The push to advance U.S. infrastructure by improving transit systems and advancing climate-friendly initiatives was a cornerstone of President Biden’s campaign, but fighting over his social spending package has stoked division within his party.
The House passed President Biden’s $1.2 trillion bipartisan infrastructure bill late Friday night in a 228-206 vote, with 13 GOP lawmakers crossing party lines.
But the while the bill had wide support from Democrats, six of the party’s progressive leaders voted against the legislation.
Democratic lawmakers, dubbed the "Squad," voted against the mammoth infrastructure bill in protest to fact the $1.7 trillion Build Back Better social spending package was not also voted on.
Moderate Democrats blocked Speaker Nancy Pelosi’s push to have both bills voted on – instead, they demanded the Congressional Budget Office (CBO) "score" the spending package first.
In a statement following her vote, Rep. Ilhan Omar, D-Minn., said she voted against the infrastructure bill in opposition to the fact it was not passed coordination with the social spending package.
"I have been clear that I would not be able to support the infrastructure bill without a vote on the Build Back Better Act," she said. "Passing the infrastructure bill without passing the Build Back Better Act first risks leaving behind childcare, paid leave, health care, climate action, housing, education, and a roadmap to citizenship."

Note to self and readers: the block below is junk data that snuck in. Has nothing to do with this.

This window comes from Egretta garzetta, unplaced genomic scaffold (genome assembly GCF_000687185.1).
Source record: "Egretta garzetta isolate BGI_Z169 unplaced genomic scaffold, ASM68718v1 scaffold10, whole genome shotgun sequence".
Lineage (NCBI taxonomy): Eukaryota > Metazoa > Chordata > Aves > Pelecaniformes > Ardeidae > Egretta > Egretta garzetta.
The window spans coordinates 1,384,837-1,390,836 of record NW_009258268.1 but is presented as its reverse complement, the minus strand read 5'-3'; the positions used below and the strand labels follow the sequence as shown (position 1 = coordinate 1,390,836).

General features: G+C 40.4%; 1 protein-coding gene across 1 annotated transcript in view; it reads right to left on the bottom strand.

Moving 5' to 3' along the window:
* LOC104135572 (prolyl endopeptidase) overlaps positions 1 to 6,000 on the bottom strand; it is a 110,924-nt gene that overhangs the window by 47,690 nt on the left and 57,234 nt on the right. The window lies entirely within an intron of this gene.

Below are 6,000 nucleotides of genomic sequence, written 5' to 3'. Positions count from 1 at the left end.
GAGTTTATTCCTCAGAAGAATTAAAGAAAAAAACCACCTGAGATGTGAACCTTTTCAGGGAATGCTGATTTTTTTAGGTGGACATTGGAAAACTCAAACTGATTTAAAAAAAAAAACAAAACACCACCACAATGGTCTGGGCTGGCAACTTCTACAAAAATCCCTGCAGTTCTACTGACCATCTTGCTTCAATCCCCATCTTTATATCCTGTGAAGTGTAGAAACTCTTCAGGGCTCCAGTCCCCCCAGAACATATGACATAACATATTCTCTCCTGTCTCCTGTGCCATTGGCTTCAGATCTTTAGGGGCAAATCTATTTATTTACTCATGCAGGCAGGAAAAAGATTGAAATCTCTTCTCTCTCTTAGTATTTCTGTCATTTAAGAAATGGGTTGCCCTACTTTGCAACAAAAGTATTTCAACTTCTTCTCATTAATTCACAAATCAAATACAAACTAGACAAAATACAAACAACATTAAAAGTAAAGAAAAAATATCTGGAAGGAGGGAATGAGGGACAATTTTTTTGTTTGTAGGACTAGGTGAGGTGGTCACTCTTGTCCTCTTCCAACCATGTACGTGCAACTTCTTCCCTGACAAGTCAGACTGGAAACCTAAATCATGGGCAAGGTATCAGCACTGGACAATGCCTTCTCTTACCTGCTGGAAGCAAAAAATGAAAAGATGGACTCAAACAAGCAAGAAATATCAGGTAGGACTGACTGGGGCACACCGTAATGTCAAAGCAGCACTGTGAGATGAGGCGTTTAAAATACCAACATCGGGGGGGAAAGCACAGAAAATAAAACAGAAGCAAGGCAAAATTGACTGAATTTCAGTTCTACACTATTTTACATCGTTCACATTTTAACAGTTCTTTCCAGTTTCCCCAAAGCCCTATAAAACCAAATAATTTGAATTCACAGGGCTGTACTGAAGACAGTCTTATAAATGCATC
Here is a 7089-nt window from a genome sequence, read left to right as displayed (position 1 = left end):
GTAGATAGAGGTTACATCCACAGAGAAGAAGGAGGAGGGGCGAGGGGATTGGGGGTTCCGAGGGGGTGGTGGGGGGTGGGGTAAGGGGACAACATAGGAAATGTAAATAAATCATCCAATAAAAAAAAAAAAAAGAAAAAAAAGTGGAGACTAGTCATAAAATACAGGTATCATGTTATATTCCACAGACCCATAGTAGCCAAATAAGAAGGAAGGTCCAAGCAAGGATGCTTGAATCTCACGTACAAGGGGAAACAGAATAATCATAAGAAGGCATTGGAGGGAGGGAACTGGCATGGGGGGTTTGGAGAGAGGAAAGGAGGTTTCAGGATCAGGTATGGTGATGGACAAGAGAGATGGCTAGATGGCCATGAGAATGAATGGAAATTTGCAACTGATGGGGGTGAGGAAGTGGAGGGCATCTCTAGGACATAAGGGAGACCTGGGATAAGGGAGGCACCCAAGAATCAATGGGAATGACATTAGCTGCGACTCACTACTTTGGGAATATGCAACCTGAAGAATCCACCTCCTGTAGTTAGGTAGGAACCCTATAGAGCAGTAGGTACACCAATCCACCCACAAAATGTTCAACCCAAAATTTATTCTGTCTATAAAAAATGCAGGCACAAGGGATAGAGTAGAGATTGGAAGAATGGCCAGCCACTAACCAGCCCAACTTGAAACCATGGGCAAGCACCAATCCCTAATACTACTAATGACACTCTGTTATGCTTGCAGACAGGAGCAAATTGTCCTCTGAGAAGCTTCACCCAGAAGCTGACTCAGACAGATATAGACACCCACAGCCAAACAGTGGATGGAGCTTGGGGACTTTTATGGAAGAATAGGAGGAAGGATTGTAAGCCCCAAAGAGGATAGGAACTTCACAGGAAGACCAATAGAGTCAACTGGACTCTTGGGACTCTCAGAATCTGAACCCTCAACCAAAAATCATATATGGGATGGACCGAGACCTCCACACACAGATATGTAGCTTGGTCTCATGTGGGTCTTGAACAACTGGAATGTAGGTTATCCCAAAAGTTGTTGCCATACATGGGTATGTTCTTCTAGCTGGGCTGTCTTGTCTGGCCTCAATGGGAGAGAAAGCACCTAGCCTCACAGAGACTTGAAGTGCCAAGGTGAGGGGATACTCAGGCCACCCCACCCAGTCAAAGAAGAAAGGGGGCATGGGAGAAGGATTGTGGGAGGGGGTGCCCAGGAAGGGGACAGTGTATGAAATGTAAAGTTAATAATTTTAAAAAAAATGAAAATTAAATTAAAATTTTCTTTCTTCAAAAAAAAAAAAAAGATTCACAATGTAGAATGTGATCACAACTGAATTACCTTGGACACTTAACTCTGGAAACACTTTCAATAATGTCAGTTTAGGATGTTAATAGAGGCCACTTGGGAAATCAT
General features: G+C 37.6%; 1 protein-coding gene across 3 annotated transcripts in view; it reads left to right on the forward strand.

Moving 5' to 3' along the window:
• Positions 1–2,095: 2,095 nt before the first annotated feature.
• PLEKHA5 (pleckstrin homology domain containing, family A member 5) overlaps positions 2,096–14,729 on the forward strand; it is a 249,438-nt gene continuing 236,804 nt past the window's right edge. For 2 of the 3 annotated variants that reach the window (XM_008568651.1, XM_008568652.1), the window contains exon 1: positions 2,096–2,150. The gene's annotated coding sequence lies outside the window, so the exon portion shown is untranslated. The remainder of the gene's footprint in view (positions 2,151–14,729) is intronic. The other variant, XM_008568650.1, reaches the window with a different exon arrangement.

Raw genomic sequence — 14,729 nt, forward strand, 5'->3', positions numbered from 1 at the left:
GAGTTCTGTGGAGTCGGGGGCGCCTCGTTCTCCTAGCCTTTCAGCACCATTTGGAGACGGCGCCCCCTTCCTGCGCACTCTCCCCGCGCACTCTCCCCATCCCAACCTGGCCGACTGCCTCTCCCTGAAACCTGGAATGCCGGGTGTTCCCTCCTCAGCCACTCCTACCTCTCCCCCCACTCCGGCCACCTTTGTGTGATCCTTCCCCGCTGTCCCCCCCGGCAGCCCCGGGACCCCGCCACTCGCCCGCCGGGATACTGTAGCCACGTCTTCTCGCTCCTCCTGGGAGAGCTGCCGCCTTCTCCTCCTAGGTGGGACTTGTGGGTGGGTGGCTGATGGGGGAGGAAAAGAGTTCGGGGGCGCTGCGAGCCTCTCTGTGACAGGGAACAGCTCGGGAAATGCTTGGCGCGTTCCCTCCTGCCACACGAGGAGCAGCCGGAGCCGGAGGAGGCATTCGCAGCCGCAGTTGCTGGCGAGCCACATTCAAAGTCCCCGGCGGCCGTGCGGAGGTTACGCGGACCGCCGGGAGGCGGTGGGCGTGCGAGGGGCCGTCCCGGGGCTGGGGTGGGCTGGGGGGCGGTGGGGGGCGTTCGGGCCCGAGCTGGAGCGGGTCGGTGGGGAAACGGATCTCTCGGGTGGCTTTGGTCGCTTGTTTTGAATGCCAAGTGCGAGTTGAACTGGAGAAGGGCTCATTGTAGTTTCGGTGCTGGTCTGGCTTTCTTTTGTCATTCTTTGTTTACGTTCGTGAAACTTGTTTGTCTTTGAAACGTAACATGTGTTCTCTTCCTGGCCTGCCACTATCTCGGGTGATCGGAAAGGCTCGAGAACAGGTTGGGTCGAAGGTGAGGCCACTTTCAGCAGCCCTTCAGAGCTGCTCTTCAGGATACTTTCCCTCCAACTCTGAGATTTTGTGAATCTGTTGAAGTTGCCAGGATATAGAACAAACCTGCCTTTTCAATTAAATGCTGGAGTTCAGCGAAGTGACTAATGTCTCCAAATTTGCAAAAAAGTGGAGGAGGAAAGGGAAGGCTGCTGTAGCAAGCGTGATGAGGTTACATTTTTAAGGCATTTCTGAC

Omar was joined by Reps. Jamaal Bowman of New York, Cori Bush of Missouri, Alexandria Ocasio-Cortez of New York, Ayanna Pressley of Massachusetts and Rashida Tlaib of Michigan in opposing the infrastructure bill.
However, also on Friday, Progressives agreed to adopt the "rule," on the Build Back Better Act as it is currently written, and which the House voted on 221-213, setting it up for a final vote no later than the week of Nov. 15.
House moderates have pledged to vote on the colossal spending bill by mid-November, and Biden said Saturday he was confident it would survive both chambers.
"Let me be clear. We will pass this in the House and we'll pass it in the Senate," he said during an address to the nation.
But Pelosi could face an uphill battle in getting the spending package through the House as she will need at least three of the "squanders" to back the bill to reach the 218 minimum vote threshold and obtain a simple majority – assuming the package receives no GOP support.
Progressives like Pressley and Tlaib have pushed hard for certain policies like, paid family leave, to be included in the House’s spending package.
But moderates in the Senate like Sens. Joe Manchin of West Virginia and Krysten Sinema of Arizona have already said they would object to measures like paid family leave.
While Pelosi has said she wants to pass a bill the upper chamber could immediately pass with a 51-50 simple majority under reconciliation rules, any changes to the spending bill could mean more arm-wrestling for Senate Majority Leader Chuck Schumer – putting Biden’s spending package in jeopardy.